In Ruffolo v. David, the Court addressed the contempt power, stressing that contempt is an enforcement power of last resort and should be employed sparingly in order to preserve the judicial authority it is intended to protect. The Court additionally noted that appeals from contempt findings should typically only be made after the court of first instance has levied a sanction against the contemnor. In this case, though, the Court set aside the finding of contempt even before the court below had imposed a sanction.

Continue Reading BLANEY’S APPEALS: ONTARIO COURT OF APPEAL SUMMARIES (MAY 6 – 10, 2019)

Jump To: Table of Contents | Civil Decisions | Short Civil Decisions | Criminal Decisions | Ontario Review Board

Good evening.

There were five substantive civil decisions released by the Court of Appeal for Ontario this week.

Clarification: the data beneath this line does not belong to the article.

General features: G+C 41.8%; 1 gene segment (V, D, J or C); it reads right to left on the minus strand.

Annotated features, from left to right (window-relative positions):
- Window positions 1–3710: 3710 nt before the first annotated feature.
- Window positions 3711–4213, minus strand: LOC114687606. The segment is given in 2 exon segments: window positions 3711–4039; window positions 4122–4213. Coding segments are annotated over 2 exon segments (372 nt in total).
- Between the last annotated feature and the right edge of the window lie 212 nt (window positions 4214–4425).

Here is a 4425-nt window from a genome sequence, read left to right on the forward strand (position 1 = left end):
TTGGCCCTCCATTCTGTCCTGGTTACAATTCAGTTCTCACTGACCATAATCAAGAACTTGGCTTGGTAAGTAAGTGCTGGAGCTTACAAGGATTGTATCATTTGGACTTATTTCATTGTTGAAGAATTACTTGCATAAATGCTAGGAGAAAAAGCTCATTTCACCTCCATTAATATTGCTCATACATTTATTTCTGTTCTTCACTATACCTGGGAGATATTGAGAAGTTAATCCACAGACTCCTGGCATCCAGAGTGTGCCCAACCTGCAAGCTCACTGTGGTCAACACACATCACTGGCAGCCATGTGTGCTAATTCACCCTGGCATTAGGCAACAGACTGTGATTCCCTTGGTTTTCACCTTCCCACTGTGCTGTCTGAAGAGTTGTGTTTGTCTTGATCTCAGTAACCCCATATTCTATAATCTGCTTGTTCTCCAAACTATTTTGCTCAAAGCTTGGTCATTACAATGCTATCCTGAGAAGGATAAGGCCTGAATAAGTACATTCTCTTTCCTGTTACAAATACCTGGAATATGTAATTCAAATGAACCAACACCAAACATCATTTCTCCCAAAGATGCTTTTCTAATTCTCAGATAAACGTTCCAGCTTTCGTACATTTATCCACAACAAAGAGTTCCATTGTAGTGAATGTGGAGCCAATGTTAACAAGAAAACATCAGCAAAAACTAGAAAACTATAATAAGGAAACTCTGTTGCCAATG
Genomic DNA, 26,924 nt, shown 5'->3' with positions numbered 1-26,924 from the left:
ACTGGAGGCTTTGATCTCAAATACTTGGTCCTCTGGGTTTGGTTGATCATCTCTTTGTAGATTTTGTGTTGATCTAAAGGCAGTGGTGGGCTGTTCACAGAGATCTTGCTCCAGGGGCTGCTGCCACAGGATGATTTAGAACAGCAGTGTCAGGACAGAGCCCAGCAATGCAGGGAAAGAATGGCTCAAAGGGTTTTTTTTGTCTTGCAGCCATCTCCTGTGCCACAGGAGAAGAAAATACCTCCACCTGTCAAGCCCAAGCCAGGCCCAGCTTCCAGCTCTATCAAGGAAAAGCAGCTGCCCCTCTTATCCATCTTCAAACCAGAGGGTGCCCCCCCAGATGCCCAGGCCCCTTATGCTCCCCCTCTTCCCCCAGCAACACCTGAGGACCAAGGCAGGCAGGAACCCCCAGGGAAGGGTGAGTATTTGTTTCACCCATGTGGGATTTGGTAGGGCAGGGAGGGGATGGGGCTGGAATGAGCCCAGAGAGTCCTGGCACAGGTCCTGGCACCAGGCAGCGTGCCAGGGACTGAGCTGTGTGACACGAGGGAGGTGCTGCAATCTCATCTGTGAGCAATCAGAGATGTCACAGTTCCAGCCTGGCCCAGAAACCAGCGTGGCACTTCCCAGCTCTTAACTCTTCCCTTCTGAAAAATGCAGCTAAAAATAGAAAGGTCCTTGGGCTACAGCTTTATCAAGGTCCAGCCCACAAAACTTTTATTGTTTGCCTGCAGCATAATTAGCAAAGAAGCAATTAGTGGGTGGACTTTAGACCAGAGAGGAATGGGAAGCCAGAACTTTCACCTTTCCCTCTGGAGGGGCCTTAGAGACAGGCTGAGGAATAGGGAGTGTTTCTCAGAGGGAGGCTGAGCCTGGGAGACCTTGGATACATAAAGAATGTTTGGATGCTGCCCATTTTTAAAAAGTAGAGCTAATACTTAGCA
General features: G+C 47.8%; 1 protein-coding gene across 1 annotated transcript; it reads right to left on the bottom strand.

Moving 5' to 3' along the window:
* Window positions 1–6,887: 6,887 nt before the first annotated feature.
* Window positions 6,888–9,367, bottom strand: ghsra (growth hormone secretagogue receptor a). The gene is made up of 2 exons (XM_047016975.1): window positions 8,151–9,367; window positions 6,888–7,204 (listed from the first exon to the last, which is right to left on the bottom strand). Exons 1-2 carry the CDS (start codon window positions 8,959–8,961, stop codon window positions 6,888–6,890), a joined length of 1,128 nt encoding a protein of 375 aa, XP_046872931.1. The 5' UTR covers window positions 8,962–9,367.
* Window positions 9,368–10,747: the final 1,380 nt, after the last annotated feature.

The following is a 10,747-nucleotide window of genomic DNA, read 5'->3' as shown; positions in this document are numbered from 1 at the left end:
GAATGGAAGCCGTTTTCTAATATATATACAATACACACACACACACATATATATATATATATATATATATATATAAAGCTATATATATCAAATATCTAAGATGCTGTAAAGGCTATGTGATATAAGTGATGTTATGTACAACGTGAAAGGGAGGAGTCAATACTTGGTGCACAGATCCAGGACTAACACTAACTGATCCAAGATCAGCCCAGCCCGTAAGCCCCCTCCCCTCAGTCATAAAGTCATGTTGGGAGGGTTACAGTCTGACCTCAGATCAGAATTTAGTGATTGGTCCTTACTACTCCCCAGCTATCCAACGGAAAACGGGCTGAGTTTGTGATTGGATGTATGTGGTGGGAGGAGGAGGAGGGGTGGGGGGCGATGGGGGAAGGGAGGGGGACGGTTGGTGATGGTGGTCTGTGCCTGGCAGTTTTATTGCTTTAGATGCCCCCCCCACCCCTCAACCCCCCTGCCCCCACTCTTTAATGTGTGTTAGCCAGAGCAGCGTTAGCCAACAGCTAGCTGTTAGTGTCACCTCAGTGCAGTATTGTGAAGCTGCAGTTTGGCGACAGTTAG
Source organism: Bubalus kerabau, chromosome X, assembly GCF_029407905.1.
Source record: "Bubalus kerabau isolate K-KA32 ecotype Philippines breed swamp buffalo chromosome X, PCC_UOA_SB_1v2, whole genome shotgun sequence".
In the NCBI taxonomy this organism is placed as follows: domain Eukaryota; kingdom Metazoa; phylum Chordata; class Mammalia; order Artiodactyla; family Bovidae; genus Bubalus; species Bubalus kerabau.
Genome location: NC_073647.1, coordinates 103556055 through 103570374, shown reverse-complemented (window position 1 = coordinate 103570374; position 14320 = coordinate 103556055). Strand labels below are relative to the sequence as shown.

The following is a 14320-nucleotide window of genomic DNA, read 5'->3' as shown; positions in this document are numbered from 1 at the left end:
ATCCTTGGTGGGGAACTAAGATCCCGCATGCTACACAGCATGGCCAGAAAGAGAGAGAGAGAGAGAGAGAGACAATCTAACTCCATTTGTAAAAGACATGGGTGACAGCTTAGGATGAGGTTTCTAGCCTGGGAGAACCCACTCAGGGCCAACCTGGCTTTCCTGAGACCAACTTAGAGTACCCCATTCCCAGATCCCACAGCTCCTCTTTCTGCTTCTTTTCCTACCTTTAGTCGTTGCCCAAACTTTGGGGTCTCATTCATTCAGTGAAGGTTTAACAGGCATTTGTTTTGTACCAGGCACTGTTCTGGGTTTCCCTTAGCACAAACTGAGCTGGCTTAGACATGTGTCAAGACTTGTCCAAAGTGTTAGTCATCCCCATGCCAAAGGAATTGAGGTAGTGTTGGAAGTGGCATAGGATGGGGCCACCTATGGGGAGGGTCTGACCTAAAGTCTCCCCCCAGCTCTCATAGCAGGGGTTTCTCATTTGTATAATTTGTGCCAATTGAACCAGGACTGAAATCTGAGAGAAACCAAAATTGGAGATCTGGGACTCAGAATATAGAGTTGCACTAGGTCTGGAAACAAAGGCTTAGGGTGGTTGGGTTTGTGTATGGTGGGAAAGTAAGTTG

The most notable was The Catalyst Capital Group Inc. v. VimpelCom Ltd. In perhaps the final installment of the litigation stemming from Catalyst’s attempted purchase of Wind Mobile in 2014, the Court found that Justice Hainey did not err in striking the claims on a pleadings motion on the basis of issue estoppel and abuse of process. Related issues had already been determined by Justice Neubould in a prior action in The Catalyst Capital Group Inc. v Moyse, 2016 ONSC 5271, from which an appeal had been dismissed in 2018 ONCA 283.

In Amyotrophic Lateral Sclerosis Society of Essex County v. Windsor (City), the Court determined that the deemed undertaking does not shield from disclosure to the defendants that names of class members who opted out of the class.

In Canadian National Railway Company v. Crosslink Bridge Corp., the Court upheld the dismissal, by way of summary judgment, of a negligence claim against a real estate lawyer regarding the purchase of land that was subject to an MOE order.

In 2089322 Ontario Corporation v. Des Roches, the Court allowed an appeal to permit a party to challenge the authenticity of a document in a contractual dispute.